Reading Roundup: February 2019

A short list for a short month. I picked up The Kingdom of Copper by S. A. Chakraborty, the sequel to The City of Brass, and inhaled it. Like The City of Brass, The Kingdom of Copper conjures a detailed, captivating world based on Middle Eastern legend. The stakes start out very high, with its three main characters each politically compromised and in fear of their lives, and then it twists and turns from there.

And then I did something I rarely do. I went back and reread The City of Brass. And then I re-read The Kingdom of Copper. Revisiting this world reminded me of reading Jonathan Strange and Mr. Norrell, another doorstop fantasy novel that I’ve re-read multiple times. It’s comforting to spend time in such a complete, deliciously detailed world with characters I’ve come to love despite their flaws, but there’s enough going on in each book that there is still more to discover.

So that was most of my February: preoccupied with the deadly politics and legendary magic of Daevabad. I technically read the next two books on March 1–one from start to finish while waiting for my plane to be de-iced–but I’m including them in this roundup because in my heart (and outside of the icy plane) it was still February.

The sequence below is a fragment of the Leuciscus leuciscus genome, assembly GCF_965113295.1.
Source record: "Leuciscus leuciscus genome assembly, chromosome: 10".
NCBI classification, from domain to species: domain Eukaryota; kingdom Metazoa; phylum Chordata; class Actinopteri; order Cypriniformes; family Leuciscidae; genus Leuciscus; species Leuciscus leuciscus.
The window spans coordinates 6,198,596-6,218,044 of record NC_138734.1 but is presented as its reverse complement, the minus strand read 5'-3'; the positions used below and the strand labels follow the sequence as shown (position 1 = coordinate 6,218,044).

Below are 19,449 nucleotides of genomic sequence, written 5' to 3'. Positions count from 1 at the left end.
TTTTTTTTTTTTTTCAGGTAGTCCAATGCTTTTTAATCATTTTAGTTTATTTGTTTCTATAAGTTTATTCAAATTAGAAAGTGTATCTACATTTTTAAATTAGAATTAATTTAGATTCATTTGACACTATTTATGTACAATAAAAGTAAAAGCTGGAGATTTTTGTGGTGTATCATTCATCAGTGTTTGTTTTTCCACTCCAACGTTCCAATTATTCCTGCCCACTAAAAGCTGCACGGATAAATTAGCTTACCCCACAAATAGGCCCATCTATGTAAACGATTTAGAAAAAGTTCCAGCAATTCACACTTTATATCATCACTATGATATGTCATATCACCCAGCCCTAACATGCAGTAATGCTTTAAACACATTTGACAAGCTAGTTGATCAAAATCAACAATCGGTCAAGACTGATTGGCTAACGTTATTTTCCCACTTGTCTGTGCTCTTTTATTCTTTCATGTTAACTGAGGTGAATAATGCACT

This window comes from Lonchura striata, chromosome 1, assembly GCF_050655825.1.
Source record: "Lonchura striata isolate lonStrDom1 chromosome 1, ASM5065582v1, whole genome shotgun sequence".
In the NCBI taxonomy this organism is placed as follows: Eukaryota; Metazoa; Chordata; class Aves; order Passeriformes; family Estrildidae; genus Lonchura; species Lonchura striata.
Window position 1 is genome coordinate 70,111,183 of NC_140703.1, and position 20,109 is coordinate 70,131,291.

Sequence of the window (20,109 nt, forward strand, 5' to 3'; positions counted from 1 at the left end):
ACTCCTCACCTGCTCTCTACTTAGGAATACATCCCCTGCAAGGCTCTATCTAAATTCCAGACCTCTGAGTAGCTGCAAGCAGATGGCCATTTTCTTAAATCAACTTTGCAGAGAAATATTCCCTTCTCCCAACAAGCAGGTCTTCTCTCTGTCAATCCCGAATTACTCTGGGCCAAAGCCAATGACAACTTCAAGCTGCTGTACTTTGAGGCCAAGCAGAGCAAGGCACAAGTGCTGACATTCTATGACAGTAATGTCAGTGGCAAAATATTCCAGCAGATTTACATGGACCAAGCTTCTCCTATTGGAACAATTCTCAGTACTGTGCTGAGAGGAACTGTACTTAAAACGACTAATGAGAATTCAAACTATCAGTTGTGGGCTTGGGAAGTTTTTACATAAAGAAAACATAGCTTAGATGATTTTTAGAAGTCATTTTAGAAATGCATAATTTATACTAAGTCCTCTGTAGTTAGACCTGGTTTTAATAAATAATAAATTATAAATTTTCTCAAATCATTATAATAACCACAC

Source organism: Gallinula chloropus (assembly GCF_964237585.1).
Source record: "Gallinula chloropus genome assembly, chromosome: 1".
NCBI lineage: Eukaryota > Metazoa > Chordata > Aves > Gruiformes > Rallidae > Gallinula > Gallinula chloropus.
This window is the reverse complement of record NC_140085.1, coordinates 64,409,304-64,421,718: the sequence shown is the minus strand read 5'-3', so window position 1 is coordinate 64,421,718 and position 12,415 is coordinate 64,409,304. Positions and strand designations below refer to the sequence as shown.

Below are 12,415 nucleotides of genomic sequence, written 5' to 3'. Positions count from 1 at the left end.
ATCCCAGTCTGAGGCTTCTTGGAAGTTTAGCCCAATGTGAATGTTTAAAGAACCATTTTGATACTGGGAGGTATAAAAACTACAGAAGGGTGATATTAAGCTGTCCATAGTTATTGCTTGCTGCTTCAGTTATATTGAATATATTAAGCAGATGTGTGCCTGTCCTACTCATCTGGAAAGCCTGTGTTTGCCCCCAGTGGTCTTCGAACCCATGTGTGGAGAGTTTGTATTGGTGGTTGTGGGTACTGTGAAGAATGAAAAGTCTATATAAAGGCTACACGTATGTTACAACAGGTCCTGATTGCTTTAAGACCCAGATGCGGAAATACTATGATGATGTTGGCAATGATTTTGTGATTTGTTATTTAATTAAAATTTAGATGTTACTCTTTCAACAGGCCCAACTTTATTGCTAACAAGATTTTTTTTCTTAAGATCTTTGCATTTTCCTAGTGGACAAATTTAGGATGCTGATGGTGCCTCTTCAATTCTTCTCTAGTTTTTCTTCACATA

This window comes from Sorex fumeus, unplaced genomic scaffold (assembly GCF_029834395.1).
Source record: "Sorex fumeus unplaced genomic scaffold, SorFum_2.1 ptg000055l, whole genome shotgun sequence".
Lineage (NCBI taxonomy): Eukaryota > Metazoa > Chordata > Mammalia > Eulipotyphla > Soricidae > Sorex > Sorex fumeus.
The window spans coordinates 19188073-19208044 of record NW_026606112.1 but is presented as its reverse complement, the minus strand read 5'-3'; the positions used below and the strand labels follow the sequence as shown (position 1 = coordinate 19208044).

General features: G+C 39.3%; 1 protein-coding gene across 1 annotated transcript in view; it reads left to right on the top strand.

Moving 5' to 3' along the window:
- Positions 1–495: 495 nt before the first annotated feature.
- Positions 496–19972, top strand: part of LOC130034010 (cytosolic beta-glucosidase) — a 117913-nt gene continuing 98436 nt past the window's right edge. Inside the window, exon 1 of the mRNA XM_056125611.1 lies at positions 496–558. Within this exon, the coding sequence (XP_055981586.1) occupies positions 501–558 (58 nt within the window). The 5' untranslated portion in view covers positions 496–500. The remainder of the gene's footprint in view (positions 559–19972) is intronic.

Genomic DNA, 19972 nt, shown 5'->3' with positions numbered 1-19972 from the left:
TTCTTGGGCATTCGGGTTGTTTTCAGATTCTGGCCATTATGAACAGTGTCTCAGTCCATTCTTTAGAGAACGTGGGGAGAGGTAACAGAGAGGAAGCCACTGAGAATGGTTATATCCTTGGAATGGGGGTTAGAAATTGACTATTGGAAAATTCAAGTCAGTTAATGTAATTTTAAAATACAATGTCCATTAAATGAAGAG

The Prince and the Dressmaker by Jen Wang. Sweet like candy. I gobbled it up.

2 a.m. at the Cat’s Pajamas by Mary-Helene Bertino. An oddball novel that follows main characters from the Italian Market to Rittenhouse to Fishtown one Christmas Eve, like Philadelphia’s own Ulysses. It’s a charming story–its many narrators include a rebellious 9-year-old and a roving dog, and the author can’t resist loving blazons to key Philadelphia landmarks even though her characters find them quotidien–but there’s just enough of an edge in the plot and prose to keep it from cloying.

Elsewhere on the Internet

You may be tired of Konmari hot takes, but I really appreciated this Nursing Clio recap of the “30 books” controversy and gentle correction of what critics are getting wrong about Marie Kondo.

Vox: “A Novel”: Why do so many book covers still use the phrase for works of fiction?

Also at Vox: One of film’s greatest epics is a 7-hour adaptation of War and Peace. Really. As I said on Twitter, I will try to find a Philly viewing of this extravagant, no-holds-barred, bears-drinking-beer adaptation of an equally no-chill novel, and I will be thinking of my friend who died last year. He used to curate viewings of 3-4 films around a theme, sometimes with themed snacks as well, and I never went I barely have the attention span for a 90-minute film, let alone hours and hours of film. We did watch television adaptations of costume dramas together and had one episode of the BBC adaptation War and Peace left when he died.

Whatever, Oscars.

My friend wrote this article about using the Pomodoro method to write her dissertation (and I am mentioned in it!). I was inspired to download this Pomodoro plugin for my browser, which gives me a little structure when I’m working on longer pieces for work. Now to get in the habit of using it to structure my own writing…

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